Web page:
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Am J Hum Genet. 2015 Sep 3;97(3):389-403. doi: 10.1016/j.ajhg.2015.07.008. Epub 2015 Aug 13.

Haploinsufficiency of the NF-κB1 Subunit p50 in Common Variable Immunodeficiency.

Author information

1
Center for Chronic Immunodeficiency, University Medical Center Freiburg and University of Freiburg, Freiburg 79108, Germany.
2
Division of Immunology, Walter and Eliza Hall Institute of Medical Research, Parkville, VIC 3052, Australia; Department of Medical Biology, The University of Melbourne, Parkville, VIC 3010, Australia.
3
Division of Immunology, Walter and Eliza Hall Institute of Medical Research, Parkville, VIC 3052, Australia; Department of Medical Biology, The University of Melbourne, Parkville, VIC 3010, Australia; Department of Clinical Immunology and Allergy, Royal Melbourne Hospital, Parkville, VIC 3050, Australia.
4
Department of Virology and Immunology, Auckland City Hospital, Auckland 1023, New Zealand.
5
School of Biological Sciences, University of Auckland, Auckland 1142, New Zealand.
6
Auckland Cancer Society Research Centre and Molecular Medicine and Pathology Department, University of Auckland, Auckland 1142, New Zealand.
7
Department of Clinical Immunology, Auckland City Hospital, Auckland 1023, New Zealand.
8
Department of Pediatrics, Jeroen Bosch Hospital, 's-Hertogenbosch 5200 ME, the Netherlands.
9
BGI-Shenzhen, Shenzhen, 518083, China.
10
NCBI, NIH, Department of Health and Human Services, Bethesda, MD 20894, USA.
11
Division of Immunology, Walter and Eliza Hall Institute of Medical Research, Parkville, VIC 3052, Australia; Department of Clinical Immunology and Allergy, Royal Melbourne Hospital, Parkville, VIC 3050, Australia; Department of Medicine, The University of Melbourne, Parkville, VIC 3010, Australia.
12
Department of Internal Medicine, Radboud University Medical Centre, Nijmegen 6525 HP, the Netherlands.
13
Center for Chronic Immunodeficiency, University Medical Center Freiburg and University of Freiburg, Freiburg 79108, Germany; Institute of Immunity and Transplantation, University College London, London WC1E 6BT, UK. Electronic address: bodo.grimbacher@uniklinik-freiburg.de.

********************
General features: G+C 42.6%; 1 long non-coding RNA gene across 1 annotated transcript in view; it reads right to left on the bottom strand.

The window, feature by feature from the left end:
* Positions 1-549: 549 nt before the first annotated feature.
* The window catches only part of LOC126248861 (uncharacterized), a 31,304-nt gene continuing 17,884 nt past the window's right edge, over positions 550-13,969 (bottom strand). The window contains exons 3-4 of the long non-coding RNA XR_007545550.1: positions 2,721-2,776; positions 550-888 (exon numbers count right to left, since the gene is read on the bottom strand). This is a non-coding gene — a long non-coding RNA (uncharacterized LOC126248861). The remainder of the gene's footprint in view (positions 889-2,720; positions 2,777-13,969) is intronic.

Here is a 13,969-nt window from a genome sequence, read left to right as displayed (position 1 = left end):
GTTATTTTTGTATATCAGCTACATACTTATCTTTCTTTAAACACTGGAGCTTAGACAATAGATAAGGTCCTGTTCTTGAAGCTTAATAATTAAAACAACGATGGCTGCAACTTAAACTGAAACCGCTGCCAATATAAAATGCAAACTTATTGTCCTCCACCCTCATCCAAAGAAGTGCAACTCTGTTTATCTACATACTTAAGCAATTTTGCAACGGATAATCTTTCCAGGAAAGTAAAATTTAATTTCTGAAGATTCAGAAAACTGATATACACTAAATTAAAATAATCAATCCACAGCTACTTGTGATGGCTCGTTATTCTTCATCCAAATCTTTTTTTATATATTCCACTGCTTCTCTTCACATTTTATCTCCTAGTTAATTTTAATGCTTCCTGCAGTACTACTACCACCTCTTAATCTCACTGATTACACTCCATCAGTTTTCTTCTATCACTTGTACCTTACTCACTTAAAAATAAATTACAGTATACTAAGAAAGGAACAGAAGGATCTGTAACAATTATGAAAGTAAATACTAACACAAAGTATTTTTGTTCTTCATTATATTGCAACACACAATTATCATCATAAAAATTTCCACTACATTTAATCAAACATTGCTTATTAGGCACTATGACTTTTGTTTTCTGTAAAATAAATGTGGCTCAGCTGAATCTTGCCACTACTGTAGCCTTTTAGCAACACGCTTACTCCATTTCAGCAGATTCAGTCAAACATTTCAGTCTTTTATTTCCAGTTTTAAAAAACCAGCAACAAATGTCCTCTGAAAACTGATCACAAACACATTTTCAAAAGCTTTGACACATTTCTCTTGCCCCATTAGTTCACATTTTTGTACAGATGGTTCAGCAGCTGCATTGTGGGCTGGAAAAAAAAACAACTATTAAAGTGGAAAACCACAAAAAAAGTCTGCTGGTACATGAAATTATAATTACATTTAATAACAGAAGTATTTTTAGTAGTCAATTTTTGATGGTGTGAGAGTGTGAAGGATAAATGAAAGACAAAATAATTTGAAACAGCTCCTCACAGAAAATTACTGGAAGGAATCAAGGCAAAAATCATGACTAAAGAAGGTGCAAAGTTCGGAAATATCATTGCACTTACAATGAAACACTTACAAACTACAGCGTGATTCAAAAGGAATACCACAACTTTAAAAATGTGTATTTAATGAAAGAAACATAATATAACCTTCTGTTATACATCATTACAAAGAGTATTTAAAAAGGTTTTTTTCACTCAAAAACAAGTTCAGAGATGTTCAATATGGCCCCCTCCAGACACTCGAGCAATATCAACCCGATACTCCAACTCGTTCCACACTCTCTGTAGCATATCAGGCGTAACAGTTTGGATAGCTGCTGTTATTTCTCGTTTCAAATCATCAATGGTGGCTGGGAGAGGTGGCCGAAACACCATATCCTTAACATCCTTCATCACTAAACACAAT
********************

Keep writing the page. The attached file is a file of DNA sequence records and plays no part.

Abstract

Common variable immunodeficiency (CVID), characterized by recurrent infections, is the most prevalent symptomatic antibody deficiency. In ∼90% of CVID-affected individuals, no genetic cause of the disease has been identified. In a Dutch-Australian CVID-affected family, we identified a NFKB1 heterozygous splice-donor-site mutation (c.730+4A>G), causing in-frame skipping of exon 8. NFKB1 encodes the transcription-factor precursor p105, which is processed to p50 (canonical NF-κB pathway). The altered protein bearing an internal deletion (p.Asp191_Lys244delinsGlu; p105ΔEx8) is degraded, but is not processed to p50ΔEx8. Altered NF-κB1 proteins were also undetectable in a German CVID-affected family with a heterozygous in-frame exon 9 skipping mutation (c.835+2T>G) and in a CVID-affected family from New Zealand with a heterozygous frameshift mutation (c.465dupA) in exon 7. Given that residual p105 and p50—translated from the non-mutated alleles—were normal, and altered p50 proteins were absent, we conclude that the CVID phenotype in these families is caused by NF-κB1 p50 haploinsufficiency.

PMID:
26279205
PMCID:
PMC4564940
DOI:
10.1016/j.ajhg.2015.07.008
[Indexed for MEDLINE]
Free PMC Article

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